Tuesday, May 29, 2012

Creamy Coconut-Lime Ice Cream


Guys, I did something bad. Very bad.

I bought myself an ice cream maker.

It's a problem, really.

I have a real weakness for ice cream. And gelato. And anything that even remotely resembles either. {Honestly, who doesn't?! Please do not tell me you don't...}

To make matters worse, my tastebuds have totally kicked into summer mode. All I want to eat is berries, and ice cream, and popsicles, and things with grill marks. But since I can't combine all of those things {grilled berry ice cream popsicles, anyone?}, I've decided to take it one bite at a time and go from there.

Last week, after taking on a few major baking projects, I needed a little break from turning on the oven, and perhaps from cooking altogether. {And no, the smell of burning plastic eminating from my blender and accidentally crushing my perfectly good 2A piping tip in the garbage disposal wasn't a sign that I needed a little hiatus or anything...}

The only problem is, when I am not physically in the kitchen, I am more often than not obsessing thinking about what I'll be making next, so a "break" doesn't do me much good, now does it? Instead of taking a rest, I dreamed up this:

That's a Coconut-Pineapple Macaroon just hanging out on top.
Creamy Coconut-Lime Ice Cream

It's exactly what it sounds like. Creamy coconut ice cream. Tart lime curd running throughout. Summer in every bite.




Between the itch to use my new kitchen toy, the hot and muggy weather, and coming off of Cuban Week, my craving for tropical flavors won out over my plans to eat things that didn't require cooking, multiple pots & pans, and extensive prep time.


I'm not gonna lie, it's a sacrifice I'd be willing to make again.

As if the ice cream weren't enough of a treat, the Lime Curd that I made to add to it is a sweet and tart little delight in itself. {You can find a whole list of ways to use citrus curd, plus some wonderful looking recipes here.}



I have a feeling this ice cream maker is going to be put to good use within these sweltering months ahead...

Happy Summer, tastebuds. {And my apologies, bikini body.}

Creamy Coconut-Lime Ice Cream

1/2 cup whole milk
1 cup sweetened condensed milk
1/2 cup sweetened shredded coconut
3 egg yolks
1 teaspoon vanilla extract
A pinch salt
1/2 cup heavy cream
1 cup coconut milk
1/4 cup lime curd {See below for recipe}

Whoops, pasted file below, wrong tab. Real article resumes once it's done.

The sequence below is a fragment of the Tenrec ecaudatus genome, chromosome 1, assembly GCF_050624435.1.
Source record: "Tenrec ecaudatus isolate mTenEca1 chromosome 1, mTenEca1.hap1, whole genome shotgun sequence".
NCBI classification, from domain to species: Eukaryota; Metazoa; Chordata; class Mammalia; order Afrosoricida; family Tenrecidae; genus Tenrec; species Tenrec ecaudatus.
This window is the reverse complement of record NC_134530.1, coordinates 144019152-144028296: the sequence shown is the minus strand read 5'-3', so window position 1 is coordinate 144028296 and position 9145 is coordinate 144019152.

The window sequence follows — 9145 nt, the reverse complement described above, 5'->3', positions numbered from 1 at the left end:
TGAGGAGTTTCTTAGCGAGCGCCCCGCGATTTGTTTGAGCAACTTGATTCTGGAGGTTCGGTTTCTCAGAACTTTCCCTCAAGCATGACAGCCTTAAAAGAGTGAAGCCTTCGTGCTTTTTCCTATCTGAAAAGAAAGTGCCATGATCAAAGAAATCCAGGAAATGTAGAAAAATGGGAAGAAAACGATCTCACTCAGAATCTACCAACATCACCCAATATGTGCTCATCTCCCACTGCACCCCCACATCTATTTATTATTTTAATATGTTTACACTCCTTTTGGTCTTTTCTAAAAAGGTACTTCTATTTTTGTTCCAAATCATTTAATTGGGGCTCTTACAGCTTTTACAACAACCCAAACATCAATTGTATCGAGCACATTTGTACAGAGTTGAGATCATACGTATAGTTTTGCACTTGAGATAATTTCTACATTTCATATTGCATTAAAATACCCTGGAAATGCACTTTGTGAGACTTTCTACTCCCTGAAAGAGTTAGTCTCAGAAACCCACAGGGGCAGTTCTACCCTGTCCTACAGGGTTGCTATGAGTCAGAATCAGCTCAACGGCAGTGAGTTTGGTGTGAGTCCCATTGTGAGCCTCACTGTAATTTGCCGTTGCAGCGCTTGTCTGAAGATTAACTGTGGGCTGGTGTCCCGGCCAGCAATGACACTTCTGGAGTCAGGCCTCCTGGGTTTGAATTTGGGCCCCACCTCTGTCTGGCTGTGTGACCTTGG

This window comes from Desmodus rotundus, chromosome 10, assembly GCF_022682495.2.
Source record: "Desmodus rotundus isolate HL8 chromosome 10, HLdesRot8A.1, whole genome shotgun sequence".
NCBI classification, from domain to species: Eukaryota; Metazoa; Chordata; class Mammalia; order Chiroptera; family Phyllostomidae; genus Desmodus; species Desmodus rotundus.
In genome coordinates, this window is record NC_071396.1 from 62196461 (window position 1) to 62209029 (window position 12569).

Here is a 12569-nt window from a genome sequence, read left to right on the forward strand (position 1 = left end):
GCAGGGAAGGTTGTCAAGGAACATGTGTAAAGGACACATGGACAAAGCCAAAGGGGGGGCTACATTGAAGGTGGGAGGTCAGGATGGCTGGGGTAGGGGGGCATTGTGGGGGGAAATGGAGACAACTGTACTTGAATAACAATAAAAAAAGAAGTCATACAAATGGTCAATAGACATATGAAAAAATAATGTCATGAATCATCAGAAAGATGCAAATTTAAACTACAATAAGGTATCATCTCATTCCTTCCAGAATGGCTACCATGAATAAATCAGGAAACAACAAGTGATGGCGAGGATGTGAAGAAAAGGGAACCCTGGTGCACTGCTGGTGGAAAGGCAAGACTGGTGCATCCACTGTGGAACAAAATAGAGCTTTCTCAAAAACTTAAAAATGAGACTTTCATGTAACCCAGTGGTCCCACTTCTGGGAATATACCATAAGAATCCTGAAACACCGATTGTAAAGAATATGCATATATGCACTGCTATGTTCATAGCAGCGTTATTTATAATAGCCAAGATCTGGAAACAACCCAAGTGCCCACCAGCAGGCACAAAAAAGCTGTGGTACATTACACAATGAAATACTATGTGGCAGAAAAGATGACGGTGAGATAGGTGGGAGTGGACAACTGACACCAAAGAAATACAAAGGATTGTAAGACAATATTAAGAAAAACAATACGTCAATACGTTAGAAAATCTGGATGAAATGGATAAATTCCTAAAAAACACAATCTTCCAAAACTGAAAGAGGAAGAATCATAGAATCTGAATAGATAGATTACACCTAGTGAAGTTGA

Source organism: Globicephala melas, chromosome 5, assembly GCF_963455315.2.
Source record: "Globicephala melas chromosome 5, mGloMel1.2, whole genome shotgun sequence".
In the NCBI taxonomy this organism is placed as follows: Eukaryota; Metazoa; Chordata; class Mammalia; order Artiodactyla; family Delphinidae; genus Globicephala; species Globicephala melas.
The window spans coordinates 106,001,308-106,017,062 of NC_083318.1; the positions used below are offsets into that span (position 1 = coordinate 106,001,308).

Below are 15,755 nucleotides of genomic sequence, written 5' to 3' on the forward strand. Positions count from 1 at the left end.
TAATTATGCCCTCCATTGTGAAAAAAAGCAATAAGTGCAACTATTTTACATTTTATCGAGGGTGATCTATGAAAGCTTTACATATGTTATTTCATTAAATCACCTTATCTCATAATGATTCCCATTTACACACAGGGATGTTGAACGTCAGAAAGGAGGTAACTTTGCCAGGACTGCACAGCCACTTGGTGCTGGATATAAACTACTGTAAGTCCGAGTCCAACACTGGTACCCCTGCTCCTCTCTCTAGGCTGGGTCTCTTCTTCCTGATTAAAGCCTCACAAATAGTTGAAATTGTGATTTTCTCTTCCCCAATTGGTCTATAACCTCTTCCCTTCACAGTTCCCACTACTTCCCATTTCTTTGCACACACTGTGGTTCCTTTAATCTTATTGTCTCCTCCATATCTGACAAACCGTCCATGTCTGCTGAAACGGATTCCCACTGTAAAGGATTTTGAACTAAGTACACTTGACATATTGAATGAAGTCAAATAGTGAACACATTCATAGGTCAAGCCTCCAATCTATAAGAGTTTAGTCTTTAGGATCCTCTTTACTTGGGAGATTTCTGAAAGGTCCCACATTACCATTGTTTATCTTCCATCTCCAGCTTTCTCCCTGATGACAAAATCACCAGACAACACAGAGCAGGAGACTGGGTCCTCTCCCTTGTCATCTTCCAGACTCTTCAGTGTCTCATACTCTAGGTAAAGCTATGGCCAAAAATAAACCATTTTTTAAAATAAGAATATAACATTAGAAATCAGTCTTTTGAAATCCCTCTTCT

In a medium saucepan over medium high heat, combine whole milk, sweetened condensed milk, and shredded coconut. Bring to a simmer, then remove from heat to allow to sit and cool{so coconut flavor infuses milk}, about 20-30 minutes.

Meanwhile, whisk 3 egg yolks in a medium bowl and set aside.

When milk and coconut mixture has cooled, strain mixture using a fine mesh sieve pressing down on coconut shreds to ensure all liquid is removed. Whisk liquid into egg yolks.  Discard solids.

Return egg and milk mixture to saucepan, and cook on low to medium heat whisking constantly until slightly thickened, approximately 10-12 minutes. {Do not allow it to boil.} Remove from heat. Stir in vanilla extract and a pinch of salt.

Using a fine mesh sieve, strain thickened egg mixture into another bowl. Add heavy cream and coconut milk. Whisk together to combine.

Allow to cool, then cover bowl with plastic wrap and place in refrigerator for a few hours until cold. {Alternatively, you can place the bowl with the custard mixture over a larger bowl filled with ice and water and whisk for a few minutes to speed up cooling.}

Pour custard mixture into the bowl of an ice cream maker and process according to manufacturer's directions.

When ice cream is thickened and nearly ready, pour a stream of lime curd into ice cream maker. {An easy way to do this is to place curd into a piping bag or zip top bag with a snipped tip, and squirt into ice cream as it churns.} Do not overmix. Remove ice cream and pour into a freezer safe container. Allow to harden up in the freezer for 4-5 hours or overnight for firm, scoopable ice cream.



Lime Curd
Adapted from Epicurious

1/2 cup {1 stick} unsalted butter
3/4 cup sugar
1/2 cup fresh lime juice {about 4-5 limes}
1 tablespoon finely grated lime peel
Pinch of salt
5 large egg yolks


Place a fine mesh strainer over a medium glass bowl and set aside. 

In a medium saucepan over medium-low heat, melt butter. Remove from heat and add sugar, lime juice, lime peel, and salt. Whisk to combine. Add egg yolks and whisk until smooth.
Return saucepan to stove over medium heat. Whisk curd constantly until it thickens slightly, about 10 to 12 minutes , or until it reaches a temperature of 165 degrees on a cooking thermometer. (When it's ready, the mixture will resemble slightly thickened sauce. Do not boil.} Remove from heat.

Strain curd into prepared bowl and discard any solids in strainer. Place plastic wrap directly onto surface of curd and chill overnight. Cover and keep chilled.

Monday, May 21, 2012

Flan de Naranja {Orange Flan}


When I think of flan, I think of Abuela in the kitchen coaxing dry sugar into the pefect shade of amber for the molten caramel that got poured into the bottom of the dish. No matter how quickly she moved, strings of hardening caramel always appeared as she scraped the last of it from the pot, creating the illusion of gilded strands of thread.

I think of the vessel she always used for the flan - so well worn that it was slightly warped - and how it looked a bit like it had barely survived culinary combat.